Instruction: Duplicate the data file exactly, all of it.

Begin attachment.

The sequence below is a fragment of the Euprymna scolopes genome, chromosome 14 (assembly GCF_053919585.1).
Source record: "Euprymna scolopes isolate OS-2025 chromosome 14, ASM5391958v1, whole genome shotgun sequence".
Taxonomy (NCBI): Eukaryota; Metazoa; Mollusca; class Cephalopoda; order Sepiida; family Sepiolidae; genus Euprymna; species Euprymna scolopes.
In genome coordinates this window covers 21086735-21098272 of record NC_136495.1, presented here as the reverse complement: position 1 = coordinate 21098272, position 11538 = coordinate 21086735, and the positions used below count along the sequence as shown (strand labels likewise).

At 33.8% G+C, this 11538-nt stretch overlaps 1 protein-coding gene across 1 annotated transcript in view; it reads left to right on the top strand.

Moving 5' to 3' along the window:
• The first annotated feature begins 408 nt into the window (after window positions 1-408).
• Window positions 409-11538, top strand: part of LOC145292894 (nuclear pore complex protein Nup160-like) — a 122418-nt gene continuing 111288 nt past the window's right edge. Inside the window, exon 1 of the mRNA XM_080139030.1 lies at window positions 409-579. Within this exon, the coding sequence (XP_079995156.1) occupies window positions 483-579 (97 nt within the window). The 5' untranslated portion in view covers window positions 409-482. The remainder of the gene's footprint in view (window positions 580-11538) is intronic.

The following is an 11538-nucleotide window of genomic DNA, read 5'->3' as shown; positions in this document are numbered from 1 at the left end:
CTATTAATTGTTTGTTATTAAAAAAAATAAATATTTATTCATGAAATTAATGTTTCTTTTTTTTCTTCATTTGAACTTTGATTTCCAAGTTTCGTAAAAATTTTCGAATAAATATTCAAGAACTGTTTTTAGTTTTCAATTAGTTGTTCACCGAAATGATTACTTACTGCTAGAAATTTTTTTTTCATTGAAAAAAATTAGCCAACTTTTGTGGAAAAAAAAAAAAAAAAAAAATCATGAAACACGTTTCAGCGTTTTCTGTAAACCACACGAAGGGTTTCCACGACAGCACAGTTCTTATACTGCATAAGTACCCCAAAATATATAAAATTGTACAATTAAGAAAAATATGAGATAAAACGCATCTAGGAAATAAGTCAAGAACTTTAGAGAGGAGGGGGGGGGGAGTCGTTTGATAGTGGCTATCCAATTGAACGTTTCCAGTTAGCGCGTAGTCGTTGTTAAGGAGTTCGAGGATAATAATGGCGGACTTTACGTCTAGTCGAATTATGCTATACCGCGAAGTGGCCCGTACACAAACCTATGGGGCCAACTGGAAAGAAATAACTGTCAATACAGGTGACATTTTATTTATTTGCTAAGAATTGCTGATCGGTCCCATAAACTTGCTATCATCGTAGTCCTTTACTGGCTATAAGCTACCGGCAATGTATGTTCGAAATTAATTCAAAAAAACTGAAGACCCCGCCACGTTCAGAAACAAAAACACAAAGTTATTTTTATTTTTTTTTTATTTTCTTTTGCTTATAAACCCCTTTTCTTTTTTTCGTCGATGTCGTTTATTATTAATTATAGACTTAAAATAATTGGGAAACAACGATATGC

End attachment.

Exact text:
The sequence below is a fragment of the Euprymna scolopes genome, chromosome 14 (assembly GCF_053919585.1).
Source record: "Euprymna scolopes isolate OS-2025 chromosome 14, ASM5391958v1, whole genome shotgun sequence".
Taxonomy (NCBI): Eukaryota; Metazoa; Mollusca; class Cephalopoda; order Sepiida; family Sepiolidae; genus Euprymna; species Euprymna scolopes.
In genome coordinates this window covers 21086735-21098272 of record NC_136495.1, presented here as the reverse complement: position 1 = coordinate 21098272, position 11538 = coordinate 21086735, and the positions used below count along the sequence as shown (strand labels likewise).

At 33.8% G+C, this 11538-nt stretch overlaps 1 protein-coding gene across 1 annotated transcript in view; it reads left to right on the top strand.

Moving 5' to 3' along the window:
• The first annotated feature begins 408 nt into the window (after window positions 1-408).
• Window positions 409-11538, top strand: part of LOC145292894 (nuclear pore complex protein Nup160-like) — a 122418-nt gene continuing 111288 nt past the window's right edge. Inside the window, exon 1 of the mRNA XM_080139030.1 lies at window positions 409-579. Within this exon, the coding sequence (XP_079995156.1) occupies window positions 483-579 (97 nt within the window). The 5' untranslated portion in view covers window positions 409-482. The remainder of the gene's footprint in view (window positions 580-11538) is intronic.

The following is an 11538-nucleotide window of genomic DNA, read 5'->3' as shown; positions in this document are numbered from 1 at the left end:
CTATTAATTGTTTGTTATTAAAAAAAATAAATATTTATTCATGAAATTAATGTTTCTTTTTTTTCTTCATTTGAACTTTGATTTCCAAGTTTCGTAAAAATTTTCGAATAAATATTCAAGAACTGTTTTTAGTTTTCAATTAGTTGTTCACCGAAATGATTACTTACTGCTAGAAATTTTTTTTTCATTGAAAAAAATTAGCCAACTTTTGTGGAAAAAAAAAAAAAAAAAAAATCATGAAACACGTTTCAGCGTTTTCTGTAAACCACACGAAGGGTTTCCACGACAGCACAGTTCTTATACTGCATAAGTACCCCAAAATATATAAAATTGTACAATTAAGAAAAATATGAGATAAAACGCATCTAGGAAATAAGTCAAGAACTTTAGAGAGGAGGGGGGGGGGAGTCGTTTGATAGTGGCTATCCAATTGAACGTTTCCAGTTAGCGCGTAGTCGTTGTTAAGGAGTTCGAGGATAATAATGGCGGACTTTACGTCTAGTCGAATTATGCTATACCGCGAAGTGGCCCGTACACAAACCTATGGGGCCAACTGGAAAGAAATAACTGTCAATACAGGTGACATTTTATTTATTTGCTAAGAATTGCTGATCGGTCCCATAAACTTGCTATCATCGTAGTCCTTTACTGGCTATAAGCTACCGGCAATGTATGTTCGAAATTAATTCAAAAAAACTGAAGACCCCGCCACGTTCAGAAACAAAAACACAAAGTTATTTTTATTTTTTTTTTATTTTCTTTTGCTTATAAACCCCTTTTCTTTTTTTCGTCGATGTCGTTTATTATTAATTATAGACTTAAAATAATTGGGAAACAACGATATGC